Virginia Hamilton is using +Acumen’s online courses as part of a larger initiative to help workforce agencies across the U.S. be more human-centered in their approaches to helping unemployed and underemployed Americans gain jobs. Her initiative has reached more than 600 people and she is just getting started.
+Acumen first encountered Virginia Hamilton in a rather roundabout way. In August 2015, we noticed a sudden surge in sign-ups for Design Kit: The Course for Human Centered Design coming from the U.S. Department of Labor (DOL). With a little Google sleuthing, we learned that someone at the DOL had launched a nationwide “Customer-centered Design Challenge” in collaboration with the White House, and they were using our online course as the backbone of the challenge so that workforce agencies across the nation could learn human-centered design. That someone turned out to be Virginia Hamilton.
Virginia Hamilton has dedicated her career to workforce development issues in America. She is also a seasoned innovator in government (read more) with a passion for figuring out how to create large-scale systems change. Some years ago, Virginia encountered IDEO’s work in human-centered design and become passionate about spreading the concept more broadly. She engaged IDEO in several successful consulting projects, but continued to itch for a way to scale up their adoption.
In 2014, President Obama signed a new law, the Workforce Innovation and Opportunity Act, that called for state and local workforce agencies to push beyond business as usual and focus on putting customers at the center of government services. Next Virginia stumbled on our free online course, and that was all she needed to get started. She put out a call-to-action for agencies to form teams and sign up for the online course. Teams were assigned workforce coaches to help them through the process, and the winning teams were invited to attend a day-long workshop at the White House where they met senior government leaders including the Deputy Secretary of Labor and White House Chief Technology Officer.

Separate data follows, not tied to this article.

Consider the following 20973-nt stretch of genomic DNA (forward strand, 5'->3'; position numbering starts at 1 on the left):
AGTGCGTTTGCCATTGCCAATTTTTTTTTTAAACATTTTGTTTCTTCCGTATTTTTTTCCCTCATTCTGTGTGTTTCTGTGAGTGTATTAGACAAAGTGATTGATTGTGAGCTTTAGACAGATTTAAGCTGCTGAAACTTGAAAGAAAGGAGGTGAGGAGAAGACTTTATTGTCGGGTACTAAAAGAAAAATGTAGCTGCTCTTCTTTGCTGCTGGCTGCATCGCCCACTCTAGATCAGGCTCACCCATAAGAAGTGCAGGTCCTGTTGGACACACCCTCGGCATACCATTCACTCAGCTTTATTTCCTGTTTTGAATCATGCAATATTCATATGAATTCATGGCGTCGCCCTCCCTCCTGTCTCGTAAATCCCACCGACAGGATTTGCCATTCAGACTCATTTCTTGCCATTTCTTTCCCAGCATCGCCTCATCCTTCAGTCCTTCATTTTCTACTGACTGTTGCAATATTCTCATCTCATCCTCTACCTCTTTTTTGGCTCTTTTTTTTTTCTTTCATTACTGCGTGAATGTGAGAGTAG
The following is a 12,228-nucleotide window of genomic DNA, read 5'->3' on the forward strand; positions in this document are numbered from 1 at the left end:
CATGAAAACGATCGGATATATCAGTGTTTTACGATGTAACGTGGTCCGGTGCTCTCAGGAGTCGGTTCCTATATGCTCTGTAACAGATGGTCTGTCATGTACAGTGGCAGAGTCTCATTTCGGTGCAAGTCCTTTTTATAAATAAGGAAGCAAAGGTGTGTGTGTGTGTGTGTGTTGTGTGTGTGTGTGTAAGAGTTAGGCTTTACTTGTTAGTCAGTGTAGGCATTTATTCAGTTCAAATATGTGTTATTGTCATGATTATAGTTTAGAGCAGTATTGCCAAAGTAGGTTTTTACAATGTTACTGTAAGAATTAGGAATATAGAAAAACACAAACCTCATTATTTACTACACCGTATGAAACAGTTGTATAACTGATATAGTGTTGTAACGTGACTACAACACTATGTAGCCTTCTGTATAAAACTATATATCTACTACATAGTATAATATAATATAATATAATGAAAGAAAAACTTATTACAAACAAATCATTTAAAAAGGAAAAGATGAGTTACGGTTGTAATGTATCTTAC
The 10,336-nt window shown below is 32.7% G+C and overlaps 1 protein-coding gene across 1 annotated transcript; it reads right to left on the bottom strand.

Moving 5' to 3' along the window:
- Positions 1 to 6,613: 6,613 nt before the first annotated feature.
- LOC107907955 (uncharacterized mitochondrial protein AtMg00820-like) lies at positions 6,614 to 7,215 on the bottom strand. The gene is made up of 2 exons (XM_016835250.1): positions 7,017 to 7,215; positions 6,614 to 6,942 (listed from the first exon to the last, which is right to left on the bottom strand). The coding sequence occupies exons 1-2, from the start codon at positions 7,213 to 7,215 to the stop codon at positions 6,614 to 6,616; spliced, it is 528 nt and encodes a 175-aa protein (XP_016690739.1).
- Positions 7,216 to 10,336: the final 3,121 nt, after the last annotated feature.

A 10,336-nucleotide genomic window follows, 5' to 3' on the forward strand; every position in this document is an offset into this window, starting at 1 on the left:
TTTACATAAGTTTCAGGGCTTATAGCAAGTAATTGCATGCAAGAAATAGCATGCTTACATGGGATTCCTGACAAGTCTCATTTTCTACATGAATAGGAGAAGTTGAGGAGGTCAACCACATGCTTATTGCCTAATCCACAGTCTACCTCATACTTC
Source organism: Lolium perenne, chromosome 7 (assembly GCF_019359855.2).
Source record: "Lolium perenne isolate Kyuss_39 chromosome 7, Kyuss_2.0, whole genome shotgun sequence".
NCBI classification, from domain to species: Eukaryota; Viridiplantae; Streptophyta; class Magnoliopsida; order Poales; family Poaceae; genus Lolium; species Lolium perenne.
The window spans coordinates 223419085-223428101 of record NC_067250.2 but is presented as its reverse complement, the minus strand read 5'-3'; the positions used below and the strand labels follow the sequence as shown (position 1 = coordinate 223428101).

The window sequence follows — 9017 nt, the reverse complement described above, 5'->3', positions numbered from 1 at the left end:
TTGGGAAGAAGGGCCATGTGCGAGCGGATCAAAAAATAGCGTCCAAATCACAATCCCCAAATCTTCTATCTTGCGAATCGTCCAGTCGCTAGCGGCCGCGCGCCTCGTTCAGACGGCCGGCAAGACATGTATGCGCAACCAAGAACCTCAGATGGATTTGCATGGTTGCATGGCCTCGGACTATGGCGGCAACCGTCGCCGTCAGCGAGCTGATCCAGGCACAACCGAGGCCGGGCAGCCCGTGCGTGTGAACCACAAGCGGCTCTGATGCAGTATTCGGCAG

Two iterations of this customer-centered design challenge have engaged more than 600 people across America in transforming the delivery of services for out-of-school youth, job seekers and employers. Because of their success Virginia and her team are working on more iterations of the challenge.
In terms of impact, Virginia says: “all over the country, there’s just story after story of small things that make a big difference in the experience of the customers”. She cites three examples where customer-centered design has made an impact:
An organization in the central valley of California had already worked with an employer for a few years, but it was only after using customer-centered design that they realized that the employer did not need help with recruitment but with retention. “They’d actually been focusing on the wrong thing for a number of years.”
Another group of non-profits that served as career centers in Tennessee had team members secretly visit each other’s offices to observe services and speak to customers. “At the end of the 2nd day, [one woman] just came home and wept. Even though they thought that they were being super helpful and that they were well-regarded in the community, in fact they were seen as gatekeepers - gatekeepers of information, gatekeepers of services - to a huge population that all needed those services.” The non-profits had to rethink everything they did.
A project in Southern California retooled their campaign for telling employers about their youth summer internships, and within the first week saw 113% increase in the number of employers who were calling them to ask for young people to come work for them.
Virginia’s hope is for customer-centered design to become standard practice in government. “Workforce challenges are complex”, she explains. “It’s not like I want to go into a store and buy a tire and I’m going to walk out with a tire. It’s I want to go in and get a job and I may be told ‘you need to do these other 5 steps’. If people pay attention to the whole customer experience, people are going to walk out feeling like they got the help they needed even if it wasn’t the help they thought they needed when they walked in.”
1 Virginia uses the terms “customer-centered design” and “human-centered design” interchangeably.